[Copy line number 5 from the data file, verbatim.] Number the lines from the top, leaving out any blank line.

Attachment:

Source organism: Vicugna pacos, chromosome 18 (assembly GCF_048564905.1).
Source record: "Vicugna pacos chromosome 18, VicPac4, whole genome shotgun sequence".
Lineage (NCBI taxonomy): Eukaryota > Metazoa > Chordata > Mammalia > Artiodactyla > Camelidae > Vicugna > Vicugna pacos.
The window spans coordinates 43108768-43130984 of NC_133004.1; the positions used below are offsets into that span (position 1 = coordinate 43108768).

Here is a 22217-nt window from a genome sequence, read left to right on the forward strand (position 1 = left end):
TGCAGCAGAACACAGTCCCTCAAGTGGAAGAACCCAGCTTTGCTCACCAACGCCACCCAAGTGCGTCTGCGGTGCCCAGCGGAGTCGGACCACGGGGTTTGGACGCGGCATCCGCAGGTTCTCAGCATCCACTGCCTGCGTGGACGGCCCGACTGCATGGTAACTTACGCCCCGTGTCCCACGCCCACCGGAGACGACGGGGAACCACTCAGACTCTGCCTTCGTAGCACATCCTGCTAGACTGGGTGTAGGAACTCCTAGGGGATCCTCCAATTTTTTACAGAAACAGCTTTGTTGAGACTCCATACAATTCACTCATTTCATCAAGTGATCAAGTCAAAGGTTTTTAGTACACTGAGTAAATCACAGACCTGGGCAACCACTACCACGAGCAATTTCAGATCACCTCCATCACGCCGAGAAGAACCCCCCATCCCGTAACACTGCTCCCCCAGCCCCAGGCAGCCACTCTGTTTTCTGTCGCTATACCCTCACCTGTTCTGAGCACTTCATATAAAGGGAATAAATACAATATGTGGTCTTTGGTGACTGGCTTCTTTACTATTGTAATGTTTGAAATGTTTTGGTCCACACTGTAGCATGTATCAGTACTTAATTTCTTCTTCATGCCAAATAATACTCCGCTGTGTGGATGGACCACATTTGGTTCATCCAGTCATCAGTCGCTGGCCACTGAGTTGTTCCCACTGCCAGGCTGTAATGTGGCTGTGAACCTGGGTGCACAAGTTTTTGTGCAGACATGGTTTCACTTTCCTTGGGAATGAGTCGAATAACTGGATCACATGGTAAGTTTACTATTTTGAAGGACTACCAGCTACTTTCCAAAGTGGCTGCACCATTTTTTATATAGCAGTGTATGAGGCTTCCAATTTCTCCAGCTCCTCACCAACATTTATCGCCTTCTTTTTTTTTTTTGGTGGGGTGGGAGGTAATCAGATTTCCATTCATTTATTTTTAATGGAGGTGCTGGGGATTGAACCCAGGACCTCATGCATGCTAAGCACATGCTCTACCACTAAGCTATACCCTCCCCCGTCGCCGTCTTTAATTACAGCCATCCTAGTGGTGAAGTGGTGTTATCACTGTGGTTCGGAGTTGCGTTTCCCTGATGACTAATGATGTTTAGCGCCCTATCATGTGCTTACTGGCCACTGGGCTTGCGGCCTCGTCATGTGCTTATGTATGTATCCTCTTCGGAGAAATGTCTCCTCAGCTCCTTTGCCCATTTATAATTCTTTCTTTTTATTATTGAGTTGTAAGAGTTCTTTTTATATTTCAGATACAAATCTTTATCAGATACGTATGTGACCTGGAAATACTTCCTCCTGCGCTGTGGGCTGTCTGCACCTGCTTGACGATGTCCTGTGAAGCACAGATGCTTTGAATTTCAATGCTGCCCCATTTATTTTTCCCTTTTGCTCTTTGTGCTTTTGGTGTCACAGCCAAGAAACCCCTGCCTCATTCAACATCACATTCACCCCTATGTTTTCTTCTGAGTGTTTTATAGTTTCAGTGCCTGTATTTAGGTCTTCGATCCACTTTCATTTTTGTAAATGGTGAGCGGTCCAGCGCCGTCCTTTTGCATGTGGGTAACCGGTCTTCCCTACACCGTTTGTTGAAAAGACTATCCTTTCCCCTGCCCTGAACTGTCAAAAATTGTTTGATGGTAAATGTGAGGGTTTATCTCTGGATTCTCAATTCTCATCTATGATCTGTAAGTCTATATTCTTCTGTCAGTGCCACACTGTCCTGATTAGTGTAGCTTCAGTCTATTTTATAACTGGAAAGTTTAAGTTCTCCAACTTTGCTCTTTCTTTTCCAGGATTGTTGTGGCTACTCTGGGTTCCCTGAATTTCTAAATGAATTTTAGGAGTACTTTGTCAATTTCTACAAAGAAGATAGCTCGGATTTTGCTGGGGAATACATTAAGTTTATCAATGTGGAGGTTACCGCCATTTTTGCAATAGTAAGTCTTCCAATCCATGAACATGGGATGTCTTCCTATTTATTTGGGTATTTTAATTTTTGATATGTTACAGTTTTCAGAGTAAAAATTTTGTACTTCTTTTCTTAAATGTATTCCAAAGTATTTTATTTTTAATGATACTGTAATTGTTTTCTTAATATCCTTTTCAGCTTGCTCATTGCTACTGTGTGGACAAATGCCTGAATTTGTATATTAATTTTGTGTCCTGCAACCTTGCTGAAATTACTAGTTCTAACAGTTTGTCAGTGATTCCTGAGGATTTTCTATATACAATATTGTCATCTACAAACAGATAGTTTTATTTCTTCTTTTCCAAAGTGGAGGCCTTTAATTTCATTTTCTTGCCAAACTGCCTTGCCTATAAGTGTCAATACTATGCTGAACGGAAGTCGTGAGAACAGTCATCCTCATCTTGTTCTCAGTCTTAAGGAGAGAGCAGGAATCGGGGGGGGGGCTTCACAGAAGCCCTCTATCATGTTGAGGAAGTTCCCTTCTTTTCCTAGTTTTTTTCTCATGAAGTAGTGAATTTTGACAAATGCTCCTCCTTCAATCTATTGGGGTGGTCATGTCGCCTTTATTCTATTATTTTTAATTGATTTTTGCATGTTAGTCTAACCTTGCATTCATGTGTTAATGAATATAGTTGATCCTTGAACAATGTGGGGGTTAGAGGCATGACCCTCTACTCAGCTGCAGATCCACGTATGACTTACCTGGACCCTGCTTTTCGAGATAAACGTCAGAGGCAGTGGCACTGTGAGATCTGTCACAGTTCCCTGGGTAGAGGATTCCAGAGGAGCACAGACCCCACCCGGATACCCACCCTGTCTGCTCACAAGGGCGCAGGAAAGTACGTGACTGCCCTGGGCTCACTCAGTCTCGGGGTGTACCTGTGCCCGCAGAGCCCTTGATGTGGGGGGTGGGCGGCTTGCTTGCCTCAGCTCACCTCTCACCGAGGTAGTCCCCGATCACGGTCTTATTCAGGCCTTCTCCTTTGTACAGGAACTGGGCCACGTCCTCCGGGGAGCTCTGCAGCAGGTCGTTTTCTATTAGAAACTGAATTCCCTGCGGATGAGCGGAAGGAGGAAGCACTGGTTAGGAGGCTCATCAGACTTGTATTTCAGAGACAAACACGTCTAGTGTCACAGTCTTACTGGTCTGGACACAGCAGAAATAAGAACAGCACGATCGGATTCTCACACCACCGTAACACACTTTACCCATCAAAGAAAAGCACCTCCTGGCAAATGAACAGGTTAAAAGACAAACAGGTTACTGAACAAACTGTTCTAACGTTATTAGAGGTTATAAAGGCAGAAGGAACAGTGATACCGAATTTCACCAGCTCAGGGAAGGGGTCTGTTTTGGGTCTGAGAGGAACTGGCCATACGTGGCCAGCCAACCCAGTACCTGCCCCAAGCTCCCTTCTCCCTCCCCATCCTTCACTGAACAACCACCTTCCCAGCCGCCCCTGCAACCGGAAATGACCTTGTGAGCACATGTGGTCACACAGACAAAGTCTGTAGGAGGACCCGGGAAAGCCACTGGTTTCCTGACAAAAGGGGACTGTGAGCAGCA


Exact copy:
Here is a 22217-nt window from a genome sequence, read left to right on the forward strand (position 1 = left end):